“The gates are also designed to hold multiple sized aircraft as big as A380 down to the smallest regional airplane, and that's due to arrangement of how the gates and bridges work makes the terminal extremely flexible for use by the airport,” Steele said. “Older terminals tend to not have that kind of flexibility.” 


“Technology-wise, I think the complete replacement of the baggage handling system is something that you may not feel directly as a customer but makes a huge difference to the smoothness of your journey,” Hoxie said.  

Hoxie said Terminal 5 is one of many terminal buildings in the country that had check baggage inspection systems retrofitted into them after the 9/11 terrorist attacks. This new baggage handling system clears a lot of the inefficiencies that were introduced with that retrofit, which occurred after 9/11, and provides more capacity and a more reliable way to screen, scan and sort bags.  

“It also has provisions for storing bags that arrive early,” Hoxie said. “So, if you were connecting on a flight across O'Hare and you and your bag arrive eight hours early, there's actually a place to put that bag, as opposed to on a cart in a corner of a baggage area, increasing the likelihood that then it will make your downline flight. So overall, the baggage handling system, while not particularly sexy, is really important to running a reliable airport terminal.” 


“Also, at Terminal 5, in June of 2022, we broke ground on a new six-level parking facility,” Hoxie said. “That is in construction now and is expected to be completed in 2024.”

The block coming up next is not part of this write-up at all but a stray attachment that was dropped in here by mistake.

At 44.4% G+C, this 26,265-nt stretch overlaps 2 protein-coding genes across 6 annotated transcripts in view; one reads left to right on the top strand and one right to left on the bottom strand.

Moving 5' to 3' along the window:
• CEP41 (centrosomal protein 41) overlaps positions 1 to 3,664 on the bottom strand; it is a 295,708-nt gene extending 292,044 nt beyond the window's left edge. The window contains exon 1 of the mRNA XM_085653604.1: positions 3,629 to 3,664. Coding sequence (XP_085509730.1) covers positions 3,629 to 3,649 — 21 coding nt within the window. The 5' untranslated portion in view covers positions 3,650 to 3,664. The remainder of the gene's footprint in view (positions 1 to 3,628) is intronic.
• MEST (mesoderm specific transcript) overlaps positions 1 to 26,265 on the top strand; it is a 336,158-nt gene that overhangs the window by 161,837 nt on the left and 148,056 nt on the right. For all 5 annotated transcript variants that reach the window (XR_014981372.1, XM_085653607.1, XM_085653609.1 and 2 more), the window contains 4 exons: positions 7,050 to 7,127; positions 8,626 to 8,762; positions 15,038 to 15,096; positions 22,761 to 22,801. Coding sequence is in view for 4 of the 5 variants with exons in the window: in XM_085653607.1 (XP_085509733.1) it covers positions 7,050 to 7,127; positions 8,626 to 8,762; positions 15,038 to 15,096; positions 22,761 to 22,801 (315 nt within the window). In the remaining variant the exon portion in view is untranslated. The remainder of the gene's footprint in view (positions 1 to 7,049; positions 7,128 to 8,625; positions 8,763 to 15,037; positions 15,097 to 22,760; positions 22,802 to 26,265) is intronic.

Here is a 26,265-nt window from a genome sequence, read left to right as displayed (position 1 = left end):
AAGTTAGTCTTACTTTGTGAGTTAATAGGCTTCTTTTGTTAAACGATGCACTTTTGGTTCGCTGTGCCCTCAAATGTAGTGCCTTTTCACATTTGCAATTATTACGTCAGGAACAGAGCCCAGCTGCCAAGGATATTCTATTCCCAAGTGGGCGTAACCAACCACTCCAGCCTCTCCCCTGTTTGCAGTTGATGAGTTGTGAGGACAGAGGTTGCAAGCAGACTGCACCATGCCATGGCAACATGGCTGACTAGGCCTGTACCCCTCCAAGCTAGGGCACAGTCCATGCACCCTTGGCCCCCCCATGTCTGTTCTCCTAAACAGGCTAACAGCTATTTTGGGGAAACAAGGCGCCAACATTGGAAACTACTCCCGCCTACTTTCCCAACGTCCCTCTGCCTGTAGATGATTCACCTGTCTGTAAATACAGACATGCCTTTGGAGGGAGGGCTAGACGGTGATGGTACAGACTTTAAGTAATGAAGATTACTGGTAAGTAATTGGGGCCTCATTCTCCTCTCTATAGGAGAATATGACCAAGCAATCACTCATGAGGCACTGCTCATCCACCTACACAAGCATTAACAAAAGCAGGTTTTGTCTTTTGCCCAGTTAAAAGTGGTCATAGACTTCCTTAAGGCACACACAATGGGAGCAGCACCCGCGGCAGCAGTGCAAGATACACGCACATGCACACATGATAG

The new garage will more than double the amount of available parking at the terminal and expand the capacity to offer a mix of short and long-term parking options.  

“It will have electric chargers. 20 percent of the garages’ spaces will be ready for electric vehicles when it opens,” Hoxie said.  

Handling a Multi-Dimensional Project 

For an airport to undergo a multi-phased, multi-dimensional project that is the magnitude of O’Hare 21, Hoxie said there are many things that need to be considered.  

“When I think about Terminal 5, a couple of things stand out,” Hoxie said. “One is that there were extensive alterations and renovations made to a building that needs to operate every day 24 hours a day. Therefore, I think making sure that whatever designs are undertaken are constructable around the live operation is really a critical part of any planning and design process. It's one thing to imagine something can be built in architecture and engineering space, but can it be built while still allowing thousands of people to use the building each and every day, right? If it requires you to take the roof off for six months, that probably isn't a terribly good design. So, I think anytime you're building around a live operational environment like this, there really needs to be a lot of thought put into how that is going to be constructed before one gets too committed to any specific design or alteration.” 

Steele added, “It's a tremendous challenge in that there are so many stakeholders and users, and technical requirements for the airport, plus the phasing that's involved with building something this complex within a working terminal. So, it's a lot about keeping communication clear between all the various parties, make sure everybody's clearly communicating, talking to each other, understanding what the others saying. So that when every decisions are made, they're made on the basis of good information and understanding, keeping people informed about when things are happening, how things need to happen to accommodate the construction, plus continued operation.”